Mali crisis opens new window for Morocco in West Africa
By Tasie Theodore
That the North African nation of Morocco has been seeking a toehold in West Africa for some time now is no more news. In the current political crisis in Mali, a new window may have presently opened for it to drive and advance its long-expressed interest in the sub-region.
As the crisis expanded earlier in the month, King Mohammed VI authorised discreet mediation between the Malian imam, Mahmoud Dicko, who has come to be the arrowhead of the protests and President Ibrahim Boubacar Keïta.
After violent protests wracked Bamako on 10 July, killing 14 people and injuring more than 100, Morocco’s foreign minister Nasser Bourita, coordinated talks between the leader of the 5 June Movement, Imam Mahmoud Dicko, and President Ibrahim Boubacar Keïta.
On 11 July, Morocco’s ambassador to Mali, Hassan Naciri, visited Imam Dicko at his home in the Badalabougou neighbourhood, the unrivalled epicentre of the clashes.
The Imam reportedly listened to him and spelt out his conditions for detente.
They included the release of opposition leaders that had been arrested, the dissolution of the supreme court, formation of a consensus government and the holding of legislative by-elections.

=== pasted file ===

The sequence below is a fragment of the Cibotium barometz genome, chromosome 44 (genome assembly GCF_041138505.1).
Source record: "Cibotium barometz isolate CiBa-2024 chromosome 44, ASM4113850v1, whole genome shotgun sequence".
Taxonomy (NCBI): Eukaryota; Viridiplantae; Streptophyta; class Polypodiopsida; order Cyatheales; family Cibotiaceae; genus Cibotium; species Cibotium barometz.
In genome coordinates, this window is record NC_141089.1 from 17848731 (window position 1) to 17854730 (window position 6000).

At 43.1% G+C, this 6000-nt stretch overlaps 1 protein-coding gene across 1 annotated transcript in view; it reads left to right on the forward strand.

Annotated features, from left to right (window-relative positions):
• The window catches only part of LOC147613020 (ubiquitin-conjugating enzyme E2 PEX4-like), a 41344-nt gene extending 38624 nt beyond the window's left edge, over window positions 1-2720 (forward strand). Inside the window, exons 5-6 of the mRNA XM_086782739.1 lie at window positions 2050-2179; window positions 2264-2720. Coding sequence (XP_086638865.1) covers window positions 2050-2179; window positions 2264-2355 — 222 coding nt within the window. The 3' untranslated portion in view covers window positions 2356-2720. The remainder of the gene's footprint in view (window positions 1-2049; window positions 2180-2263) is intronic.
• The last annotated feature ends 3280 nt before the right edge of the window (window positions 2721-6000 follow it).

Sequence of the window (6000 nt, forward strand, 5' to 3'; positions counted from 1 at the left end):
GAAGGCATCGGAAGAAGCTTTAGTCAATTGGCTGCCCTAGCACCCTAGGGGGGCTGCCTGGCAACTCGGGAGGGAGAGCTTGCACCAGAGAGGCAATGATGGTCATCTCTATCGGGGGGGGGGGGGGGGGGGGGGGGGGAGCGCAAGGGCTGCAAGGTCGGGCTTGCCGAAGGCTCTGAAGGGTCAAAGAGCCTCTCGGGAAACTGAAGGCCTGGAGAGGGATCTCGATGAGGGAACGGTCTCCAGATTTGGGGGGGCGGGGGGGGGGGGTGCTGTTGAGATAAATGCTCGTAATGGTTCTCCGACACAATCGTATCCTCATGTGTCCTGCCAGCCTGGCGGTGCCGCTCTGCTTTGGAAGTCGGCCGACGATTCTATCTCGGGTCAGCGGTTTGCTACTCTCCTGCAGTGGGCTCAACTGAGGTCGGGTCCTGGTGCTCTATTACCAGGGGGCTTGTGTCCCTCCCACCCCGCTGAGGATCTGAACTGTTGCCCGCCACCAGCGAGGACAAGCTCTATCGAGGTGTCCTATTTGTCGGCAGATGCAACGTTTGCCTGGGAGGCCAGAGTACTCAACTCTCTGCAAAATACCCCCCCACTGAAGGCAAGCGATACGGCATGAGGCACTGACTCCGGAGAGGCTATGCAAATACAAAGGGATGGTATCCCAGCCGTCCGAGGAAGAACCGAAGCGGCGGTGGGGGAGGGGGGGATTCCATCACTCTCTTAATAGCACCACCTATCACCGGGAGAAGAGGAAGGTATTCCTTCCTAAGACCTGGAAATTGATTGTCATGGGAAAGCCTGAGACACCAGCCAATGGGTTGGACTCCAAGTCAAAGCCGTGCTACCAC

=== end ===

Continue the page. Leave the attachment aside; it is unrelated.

Naciri thereafter moved over to Koulouba Palace, where he held talks with Keita who subsequently made a fence-mending address on the crisis.
The following day, Naciri returned to see the Imam and was able to persuade him to also make a statement to ease tensions and bring an end to the protests.
Political watchers say that this outcome was largely secured on account of the prestige King Mohammed VI enjoys in Mali on the one hand and then the close religious ties between the two countries.
On the broader continental plane, it is to be reasoned that the Morocco peace-building activity, which preceded even one by the regional grouping, ECOWAS, underscores Mali’s continuing interest in developing closer ties with West Africa across many levels.
Long focussed on a course of increased economic integration with Sub-Saharan Africa, one survey has found that from 2008 to 2016, ‘Moroccan exports to the rest of the continent grew an average of 9 percent every year, while foreign direct investment (FDI) rose by 4.4 percent.’
Of this, countries like Senegal, Mauritania, Côte d’Ivoire, and Nigeria, that straddle the broader West African belt have been the biggest African buyers of Moroccan products, which range from foodstuffs to machinery and chemical goods.
Indeed, the strong Moroccan push for a greater share of the West African pie was to get to a head when it formally applied to be associated with the Economic Community of West African States, ECOWAS. It was indeed a deft move that almost sailed through until a Nigeria-led resistance succeeded in putting a spanner in the works.
Is the intervention in Mali now a softer side of that push?
Meanwhile, ECOWAS leaders rose from a meeting Monday, calling for new elections to replace the disputed polls, the formation of an all-inclusive national government, that would include members of the opposition.